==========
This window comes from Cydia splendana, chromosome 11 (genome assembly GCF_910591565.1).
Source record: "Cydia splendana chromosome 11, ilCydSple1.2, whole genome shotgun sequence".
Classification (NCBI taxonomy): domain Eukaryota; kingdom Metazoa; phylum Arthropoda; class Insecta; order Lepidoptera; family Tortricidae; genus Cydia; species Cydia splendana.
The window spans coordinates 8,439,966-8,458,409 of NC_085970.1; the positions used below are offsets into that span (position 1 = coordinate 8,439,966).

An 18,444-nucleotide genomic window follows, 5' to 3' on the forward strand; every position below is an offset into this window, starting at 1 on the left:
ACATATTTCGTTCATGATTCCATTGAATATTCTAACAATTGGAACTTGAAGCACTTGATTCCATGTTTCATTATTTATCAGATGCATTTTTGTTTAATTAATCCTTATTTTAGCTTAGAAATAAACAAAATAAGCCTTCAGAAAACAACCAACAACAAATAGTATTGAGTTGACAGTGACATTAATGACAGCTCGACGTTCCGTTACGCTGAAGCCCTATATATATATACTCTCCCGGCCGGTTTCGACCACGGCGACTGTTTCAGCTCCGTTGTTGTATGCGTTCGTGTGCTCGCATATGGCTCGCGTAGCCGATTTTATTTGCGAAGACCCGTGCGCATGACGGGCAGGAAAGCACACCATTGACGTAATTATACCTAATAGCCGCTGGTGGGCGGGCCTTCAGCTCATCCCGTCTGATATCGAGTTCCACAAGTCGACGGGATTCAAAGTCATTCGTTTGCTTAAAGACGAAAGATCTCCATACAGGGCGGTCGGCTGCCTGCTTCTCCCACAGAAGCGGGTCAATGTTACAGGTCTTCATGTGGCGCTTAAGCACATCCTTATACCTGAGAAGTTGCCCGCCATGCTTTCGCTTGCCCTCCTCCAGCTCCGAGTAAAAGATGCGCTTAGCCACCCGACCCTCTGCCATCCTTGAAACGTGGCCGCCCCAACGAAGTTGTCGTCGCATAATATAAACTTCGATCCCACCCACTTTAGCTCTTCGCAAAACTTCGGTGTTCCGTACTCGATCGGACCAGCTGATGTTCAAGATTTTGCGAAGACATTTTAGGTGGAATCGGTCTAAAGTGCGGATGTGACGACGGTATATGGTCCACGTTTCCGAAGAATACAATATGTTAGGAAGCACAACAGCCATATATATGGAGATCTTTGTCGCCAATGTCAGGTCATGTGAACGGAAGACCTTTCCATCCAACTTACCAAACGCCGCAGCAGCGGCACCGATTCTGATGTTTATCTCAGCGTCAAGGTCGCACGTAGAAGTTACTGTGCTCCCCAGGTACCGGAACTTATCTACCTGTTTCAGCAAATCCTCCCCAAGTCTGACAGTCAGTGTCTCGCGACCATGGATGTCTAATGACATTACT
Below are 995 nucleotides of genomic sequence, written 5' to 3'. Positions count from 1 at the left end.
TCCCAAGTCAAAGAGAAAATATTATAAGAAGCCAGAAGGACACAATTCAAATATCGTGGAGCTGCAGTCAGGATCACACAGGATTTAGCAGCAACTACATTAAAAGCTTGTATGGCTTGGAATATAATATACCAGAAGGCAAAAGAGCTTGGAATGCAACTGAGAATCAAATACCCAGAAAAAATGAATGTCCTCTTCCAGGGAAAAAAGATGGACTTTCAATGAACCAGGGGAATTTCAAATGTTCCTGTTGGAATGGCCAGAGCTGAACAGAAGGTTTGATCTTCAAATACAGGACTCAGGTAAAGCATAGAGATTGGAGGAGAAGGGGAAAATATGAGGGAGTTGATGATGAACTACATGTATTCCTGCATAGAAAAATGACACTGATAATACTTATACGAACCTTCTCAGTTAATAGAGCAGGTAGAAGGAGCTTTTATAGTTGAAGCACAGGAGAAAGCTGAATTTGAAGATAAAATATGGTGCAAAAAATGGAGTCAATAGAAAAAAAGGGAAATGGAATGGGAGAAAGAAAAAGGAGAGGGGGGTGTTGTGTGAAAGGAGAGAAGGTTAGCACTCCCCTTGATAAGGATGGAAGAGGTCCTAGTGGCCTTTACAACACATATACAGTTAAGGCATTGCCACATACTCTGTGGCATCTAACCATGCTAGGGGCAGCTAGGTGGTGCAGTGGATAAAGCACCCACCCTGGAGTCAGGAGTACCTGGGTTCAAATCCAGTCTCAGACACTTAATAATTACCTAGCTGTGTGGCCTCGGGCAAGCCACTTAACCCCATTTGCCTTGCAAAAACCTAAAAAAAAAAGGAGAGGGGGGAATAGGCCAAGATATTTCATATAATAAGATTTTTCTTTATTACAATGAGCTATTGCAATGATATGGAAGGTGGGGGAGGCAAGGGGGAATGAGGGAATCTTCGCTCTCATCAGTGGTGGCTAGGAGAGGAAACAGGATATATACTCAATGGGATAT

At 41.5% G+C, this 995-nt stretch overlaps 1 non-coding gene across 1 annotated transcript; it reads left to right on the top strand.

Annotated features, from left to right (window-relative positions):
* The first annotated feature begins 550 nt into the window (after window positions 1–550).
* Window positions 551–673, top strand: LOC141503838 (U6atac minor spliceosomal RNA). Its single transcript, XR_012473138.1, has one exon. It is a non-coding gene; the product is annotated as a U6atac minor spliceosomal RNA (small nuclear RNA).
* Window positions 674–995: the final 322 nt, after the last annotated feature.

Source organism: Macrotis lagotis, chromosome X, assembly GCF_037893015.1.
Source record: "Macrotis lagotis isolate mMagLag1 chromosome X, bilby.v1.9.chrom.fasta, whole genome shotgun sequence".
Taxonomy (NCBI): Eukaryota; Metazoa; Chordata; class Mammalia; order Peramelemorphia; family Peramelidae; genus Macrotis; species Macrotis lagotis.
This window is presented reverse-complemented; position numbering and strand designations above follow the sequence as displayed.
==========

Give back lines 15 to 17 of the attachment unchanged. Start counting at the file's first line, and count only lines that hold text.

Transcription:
Source record: "Macrotis lagotis isolate mMagLag1 chromosome X, bilby.v1.9.chrom.fasta, whole genome shotgun sequence".
Taxonomy (NCBI): Eukaryota; Metazoa; Chordata; class Mammalia; order Peramelemorphia; family Peramelidae; genus Macrotis; species Macrotis lagotis.
This window is presented reverse-complemented; position numbering and strand designations above follow the sequence as displayed.